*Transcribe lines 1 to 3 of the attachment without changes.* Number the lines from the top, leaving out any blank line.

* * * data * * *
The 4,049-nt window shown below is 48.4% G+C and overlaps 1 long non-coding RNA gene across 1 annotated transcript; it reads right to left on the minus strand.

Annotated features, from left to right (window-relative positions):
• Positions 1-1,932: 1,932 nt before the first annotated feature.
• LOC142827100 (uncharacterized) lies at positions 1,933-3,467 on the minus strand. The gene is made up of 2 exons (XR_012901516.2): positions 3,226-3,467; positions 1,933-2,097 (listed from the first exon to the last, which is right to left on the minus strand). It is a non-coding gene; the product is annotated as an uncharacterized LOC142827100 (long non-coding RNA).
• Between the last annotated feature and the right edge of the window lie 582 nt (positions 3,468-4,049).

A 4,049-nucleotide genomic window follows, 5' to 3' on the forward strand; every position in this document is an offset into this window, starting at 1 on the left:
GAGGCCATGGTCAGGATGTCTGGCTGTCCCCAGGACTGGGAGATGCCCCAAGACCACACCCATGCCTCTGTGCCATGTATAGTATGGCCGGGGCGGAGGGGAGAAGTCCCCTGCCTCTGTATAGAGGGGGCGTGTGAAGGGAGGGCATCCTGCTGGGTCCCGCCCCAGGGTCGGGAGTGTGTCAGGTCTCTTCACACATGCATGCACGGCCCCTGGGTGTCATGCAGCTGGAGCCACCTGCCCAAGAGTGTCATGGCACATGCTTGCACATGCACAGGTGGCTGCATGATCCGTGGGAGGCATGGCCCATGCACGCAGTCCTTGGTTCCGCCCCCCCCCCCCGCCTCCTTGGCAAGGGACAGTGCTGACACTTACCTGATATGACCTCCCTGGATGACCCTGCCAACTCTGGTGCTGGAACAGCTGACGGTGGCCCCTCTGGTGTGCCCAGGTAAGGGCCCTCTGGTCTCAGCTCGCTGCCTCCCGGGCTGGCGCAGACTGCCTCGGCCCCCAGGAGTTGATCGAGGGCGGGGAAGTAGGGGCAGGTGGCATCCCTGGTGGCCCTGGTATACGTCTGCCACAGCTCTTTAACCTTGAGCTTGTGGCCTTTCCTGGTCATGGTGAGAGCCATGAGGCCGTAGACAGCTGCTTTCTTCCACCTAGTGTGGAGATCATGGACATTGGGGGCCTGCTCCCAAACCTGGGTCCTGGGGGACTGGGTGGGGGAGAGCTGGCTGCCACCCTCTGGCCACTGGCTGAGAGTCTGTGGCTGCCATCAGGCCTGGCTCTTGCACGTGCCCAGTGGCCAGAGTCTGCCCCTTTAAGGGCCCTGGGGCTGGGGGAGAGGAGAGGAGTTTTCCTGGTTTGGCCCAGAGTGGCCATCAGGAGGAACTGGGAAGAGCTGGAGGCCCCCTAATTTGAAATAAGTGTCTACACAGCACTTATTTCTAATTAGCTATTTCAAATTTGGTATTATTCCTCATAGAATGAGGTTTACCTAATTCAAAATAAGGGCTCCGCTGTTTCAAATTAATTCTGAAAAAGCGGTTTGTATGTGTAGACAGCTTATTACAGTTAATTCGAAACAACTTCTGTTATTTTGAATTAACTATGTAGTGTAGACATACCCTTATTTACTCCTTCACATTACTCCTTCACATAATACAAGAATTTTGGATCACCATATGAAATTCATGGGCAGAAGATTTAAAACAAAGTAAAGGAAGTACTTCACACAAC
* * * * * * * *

The 4,049-nt window shown below is 48.4% G+C and overlaps 1 long non-coding RNA gene across 1 annotated transcript; it reads right to left on the minus strand.

Annotated features, from left to right (window-relative positions):
• Positions 1-1,932: 1,932 nt before the first annotated feature.